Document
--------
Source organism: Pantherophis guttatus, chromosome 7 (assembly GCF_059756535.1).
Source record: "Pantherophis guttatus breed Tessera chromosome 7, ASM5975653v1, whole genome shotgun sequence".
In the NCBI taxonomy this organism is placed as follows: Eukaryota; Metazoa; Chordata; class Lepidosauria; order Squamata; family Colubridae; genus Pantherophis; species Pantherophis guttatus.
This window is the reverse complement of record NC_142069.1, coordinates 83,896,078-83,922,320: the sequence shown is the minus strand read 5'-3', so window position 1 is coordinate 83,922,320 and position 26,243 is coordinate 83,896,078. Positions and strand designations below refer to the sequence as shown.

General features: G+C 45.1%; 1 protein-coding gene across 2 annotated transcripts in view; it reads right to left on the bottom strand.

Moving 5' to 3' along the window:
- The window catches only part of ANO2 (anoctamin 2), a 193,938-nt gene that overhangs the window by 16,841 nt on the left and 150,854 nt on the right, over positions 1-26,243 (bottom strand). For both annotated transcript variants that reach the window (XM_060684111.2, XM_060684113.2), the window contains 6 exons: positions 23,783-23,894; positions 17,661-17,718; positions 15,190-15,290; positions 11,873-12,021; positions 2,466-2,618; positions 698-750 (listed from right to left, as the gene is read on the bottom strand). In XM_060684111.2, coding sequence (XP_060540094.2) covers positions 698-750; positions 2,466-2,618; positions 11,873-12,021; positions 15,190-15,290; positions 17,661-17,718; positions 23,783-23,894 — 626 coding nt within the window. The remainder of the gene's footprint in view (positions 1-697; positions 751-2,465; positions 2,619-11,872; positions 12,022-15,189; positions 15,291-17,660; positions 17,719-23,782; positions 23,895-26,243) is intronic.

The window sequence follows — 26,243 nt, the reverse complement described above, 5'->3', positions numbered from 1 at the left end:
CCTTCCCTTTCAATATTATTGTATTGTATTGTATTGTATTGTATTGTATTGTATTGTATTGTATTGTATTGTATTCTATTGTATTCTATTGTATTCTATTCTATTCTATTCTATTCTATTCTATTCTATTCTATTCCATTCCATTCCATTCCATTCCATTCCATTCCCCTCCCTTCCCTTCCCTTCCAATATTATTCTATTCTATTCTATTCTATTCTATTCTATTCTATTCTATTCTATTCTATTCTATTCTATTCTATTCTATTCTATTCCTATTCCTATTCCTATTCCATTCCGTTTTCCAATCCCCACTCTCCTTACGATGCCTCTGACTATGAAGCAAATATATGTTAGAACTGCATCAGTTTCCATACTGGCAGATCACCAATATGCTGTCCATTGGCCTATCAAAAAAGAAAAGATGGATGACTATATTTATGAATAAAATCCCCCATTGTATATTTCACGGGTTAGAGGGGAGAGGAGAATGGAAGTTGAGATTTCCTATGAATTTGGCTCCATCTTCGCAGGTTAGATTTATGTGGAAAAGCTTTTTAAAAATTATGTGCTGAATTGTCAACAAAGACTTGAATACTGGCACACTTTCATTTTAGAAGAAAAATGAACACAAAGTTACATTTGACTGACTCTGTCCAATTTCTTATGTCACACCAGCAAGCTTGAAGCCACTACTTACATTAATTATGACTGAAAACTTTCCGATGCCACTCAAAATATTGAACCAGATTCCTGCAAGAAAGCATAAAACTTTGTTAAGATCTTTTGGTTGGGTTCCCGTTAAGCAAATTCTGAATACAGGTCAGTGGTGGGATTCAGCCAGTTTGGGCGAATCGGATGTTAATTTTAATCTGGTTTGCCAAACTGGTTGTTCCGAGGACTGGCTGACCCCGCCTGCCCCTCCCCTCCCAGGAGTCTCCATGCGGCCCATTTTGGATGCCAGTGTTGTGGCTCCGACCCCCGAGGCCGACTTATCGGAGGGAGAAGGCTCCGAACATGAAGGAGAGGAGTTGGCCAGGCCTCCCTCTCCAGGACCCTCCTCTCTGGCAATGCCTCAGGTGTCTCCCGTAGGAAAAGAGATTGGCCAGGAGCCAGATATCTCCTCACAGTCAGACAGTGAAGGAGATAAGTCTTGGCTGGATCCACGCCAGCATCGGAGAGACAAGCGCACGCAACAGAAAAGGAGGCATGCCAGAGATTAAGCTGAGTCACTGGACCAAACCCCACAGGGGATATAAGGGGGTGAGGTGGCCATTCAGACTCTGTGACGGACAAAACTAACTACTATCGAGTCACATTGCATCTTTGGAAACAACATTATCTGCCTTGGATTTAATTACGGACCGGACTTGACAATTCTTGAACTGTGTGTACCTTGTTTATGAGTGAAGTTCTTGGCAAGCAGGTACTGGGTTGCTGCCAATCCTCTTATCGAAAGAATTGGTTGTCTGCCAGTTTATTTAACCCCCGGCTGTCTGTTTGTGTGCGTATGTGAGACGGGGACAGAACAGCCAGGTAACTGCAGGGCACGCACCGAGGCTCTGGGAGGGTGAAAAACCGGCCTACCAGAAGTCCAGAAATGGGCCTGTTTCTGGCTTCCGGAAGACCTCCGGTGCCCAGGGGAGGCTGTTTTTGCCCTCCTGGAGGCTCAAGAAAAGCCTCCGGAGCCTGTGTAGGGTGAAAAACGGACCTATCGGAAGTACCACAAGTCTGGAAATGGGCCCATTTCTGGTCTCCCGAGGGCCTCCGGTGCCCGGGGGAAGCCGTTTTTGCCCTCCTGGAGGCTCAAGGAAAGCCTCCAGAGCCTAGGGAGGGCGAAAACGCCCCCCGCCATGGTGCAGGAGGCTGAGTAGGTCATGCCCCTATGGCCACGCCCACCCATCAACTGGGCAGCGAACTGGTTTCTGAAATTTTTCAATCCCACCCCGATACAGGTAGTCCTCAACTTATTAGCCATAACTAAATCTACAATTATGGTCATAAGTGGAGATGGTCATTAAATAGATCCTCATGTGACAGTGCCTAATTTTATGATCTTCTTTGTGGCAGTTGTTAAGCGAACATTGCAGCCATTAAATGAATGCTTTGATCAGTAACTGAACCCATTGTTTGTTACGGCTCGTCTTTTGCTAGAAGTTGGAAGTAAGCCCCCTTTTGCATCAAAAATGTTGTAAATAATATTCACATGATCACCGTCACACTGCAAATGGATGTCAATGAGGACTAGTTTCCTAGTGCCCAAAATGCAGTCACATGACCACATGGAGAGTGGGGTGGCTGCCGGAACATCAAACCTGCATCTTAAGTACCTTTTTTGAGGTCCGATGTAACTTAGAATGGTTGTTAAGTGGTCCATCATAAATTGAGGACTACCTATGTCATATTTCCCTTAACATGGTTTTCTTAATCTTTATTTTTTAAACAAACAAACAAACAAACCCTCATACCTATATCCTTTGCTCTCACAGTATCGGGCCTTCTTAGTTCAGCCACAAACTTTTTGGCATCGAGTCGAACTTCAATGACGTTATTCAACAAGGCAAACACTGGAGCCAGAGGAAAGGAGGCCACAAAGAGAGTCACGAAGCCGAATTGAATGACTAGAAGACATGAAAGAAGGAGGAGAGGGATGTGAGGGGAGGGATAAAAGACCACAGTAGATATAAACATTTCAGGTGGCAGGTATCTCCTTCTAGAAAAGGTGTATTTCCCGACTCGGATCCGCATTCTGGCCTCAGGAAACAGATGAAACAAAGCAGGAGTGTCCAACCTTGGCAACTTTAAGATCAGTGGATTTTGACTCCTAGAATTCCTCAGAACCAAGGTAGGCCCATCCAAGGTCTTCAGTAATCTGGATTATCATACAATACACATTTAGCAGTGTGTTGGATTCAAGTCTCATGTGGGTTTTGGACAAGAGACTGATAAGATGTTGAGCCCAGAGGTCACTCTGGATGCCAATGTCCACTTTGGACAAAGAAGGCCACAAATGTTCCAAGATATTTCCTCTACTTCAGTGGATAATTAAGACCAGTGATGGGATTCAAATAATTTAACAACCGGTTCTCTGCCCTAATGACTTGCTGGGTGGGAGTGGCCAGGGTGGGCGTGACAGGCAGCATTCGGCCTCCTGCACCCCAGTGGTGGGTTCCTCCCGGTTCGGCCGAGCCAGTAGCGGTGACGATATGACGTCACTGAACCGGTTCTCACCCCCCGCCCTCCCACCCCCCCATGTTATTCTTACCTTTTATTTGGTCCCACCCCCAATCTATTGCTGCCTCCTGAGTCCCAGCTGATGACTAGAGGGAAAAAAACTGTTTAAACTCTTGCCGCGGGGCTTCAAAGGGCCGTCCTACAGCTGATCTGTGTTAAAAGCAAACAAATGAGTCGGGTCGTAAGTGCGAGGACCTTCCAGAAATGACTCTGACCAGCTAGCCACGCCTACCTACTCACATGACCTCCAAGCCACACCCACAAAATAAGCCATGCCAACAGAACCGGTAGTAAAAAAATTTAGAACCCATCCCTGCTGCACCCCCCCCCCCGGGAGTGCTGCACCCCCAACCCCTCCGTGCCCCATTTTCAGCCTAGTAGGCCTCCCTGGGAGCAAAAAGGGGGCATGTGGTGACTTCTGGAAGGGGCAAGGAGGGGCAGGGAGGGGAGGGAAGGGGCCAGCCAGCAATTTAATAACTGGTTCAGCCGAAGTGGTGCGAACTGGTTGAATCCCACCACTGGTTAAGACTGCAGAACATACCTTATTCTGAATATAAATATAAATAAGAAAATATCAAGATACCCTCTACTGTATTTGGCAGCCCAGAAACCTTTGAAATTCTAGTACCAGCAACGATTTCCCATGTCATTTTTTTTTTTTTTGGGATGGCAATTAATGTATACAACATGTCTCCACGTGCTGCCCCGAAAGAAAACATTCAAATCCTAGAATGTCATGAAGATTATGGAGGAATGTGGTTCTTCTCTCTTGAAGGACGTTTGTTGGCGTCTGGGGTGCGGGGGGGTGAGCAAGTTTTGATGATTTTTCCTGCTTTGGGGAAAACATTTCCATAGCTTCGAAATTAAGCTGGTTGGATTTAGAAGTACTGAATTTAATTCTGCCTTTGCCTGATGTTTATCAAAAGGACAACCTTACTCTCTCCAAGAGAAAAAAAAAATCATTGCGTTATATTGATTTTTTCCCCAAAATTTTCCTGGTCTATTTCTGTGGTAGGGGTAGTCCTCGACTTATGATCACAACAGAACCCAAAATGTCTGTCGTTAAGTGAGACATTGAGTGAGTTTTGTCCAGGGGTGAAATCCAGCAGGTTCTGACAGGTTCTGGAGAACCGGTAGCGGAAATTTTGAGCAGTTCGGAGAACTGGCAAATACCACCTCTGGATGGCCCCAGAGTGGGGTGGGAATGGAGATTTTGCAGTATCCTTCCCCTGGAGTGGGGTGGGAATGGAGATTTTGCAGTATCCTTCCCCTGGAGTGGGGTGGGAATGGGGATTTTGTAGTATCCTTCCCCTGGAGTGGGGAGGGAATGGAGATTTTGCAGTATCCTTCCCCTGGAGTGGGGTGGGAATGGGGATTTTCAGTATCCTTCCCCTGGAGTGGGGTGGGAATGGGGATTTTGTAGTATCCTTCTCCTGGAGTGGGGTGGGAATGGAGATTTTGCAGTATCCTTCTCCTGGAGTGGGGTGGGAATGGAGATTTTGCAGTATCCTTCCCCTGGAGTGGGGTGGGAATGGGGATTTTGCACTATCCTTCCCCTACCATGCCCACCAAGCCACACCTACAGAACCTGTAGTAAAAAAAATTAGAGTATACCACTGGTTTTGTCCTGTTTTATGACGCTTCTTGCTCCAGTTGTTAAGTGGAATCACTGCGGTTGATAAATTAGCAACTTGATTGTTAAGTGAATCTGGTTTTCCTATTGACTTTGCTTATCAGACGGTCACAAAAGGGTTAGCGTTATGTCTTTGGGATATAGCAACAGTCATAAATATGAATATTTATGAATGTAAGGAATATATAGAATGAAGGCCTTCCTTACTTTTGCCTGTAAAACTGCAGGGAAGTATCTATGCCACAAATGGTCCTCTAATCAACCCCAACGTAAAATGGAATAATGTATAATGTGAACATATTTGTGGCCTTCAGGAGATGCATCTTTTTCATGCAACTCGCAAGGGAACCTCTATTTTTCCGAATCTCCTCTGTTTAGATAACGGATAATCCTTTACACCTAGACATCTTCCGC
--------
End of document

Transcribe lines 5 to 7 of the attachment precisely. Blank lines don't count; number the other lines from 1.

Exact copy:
General features: G+C 45.1%; 1 protein-coding gene across 2 annotated transcripts in view; it reads right to left on the bottom strand.

Moving 5' to 3' along the window:
- The window catches only part of ANO2 (anoctamin 2), a 193,938-nt gene that overhangs the window by 16,841 nt on the left and 150,854 nt on the right, over positions 1-26,243 (bottom strand). For both annotated transcript variants that reach the window (XM_060684111.2, XM_060684113.2), the window contains 6 exons: positions 23,783-23,894; positions 17,661-17,718; positions 15,190-15,290; positions 11,873-12,021; positions 2,466-2,618; positions 698-750 (listed from right to left, as the gene is read on the bottom strand). In XM_060684111.2, coding sequence (XP_060540094.2) covers positions 698-750; positions 2,466-2,618; positions 11,873-12,021; positions 15,190-15,290; positions 17,661-17,718; positions 23,783-23,894 — 626 coding nt within the window. The remainder of the gene's footprint in view (positions 1-697; positions 751-2,465; positions 2,619-11,872; positions 12,022-15,189; positions 15,291-17,660; positions 17,719-23,782; positions 23,895-26,243) is intronic.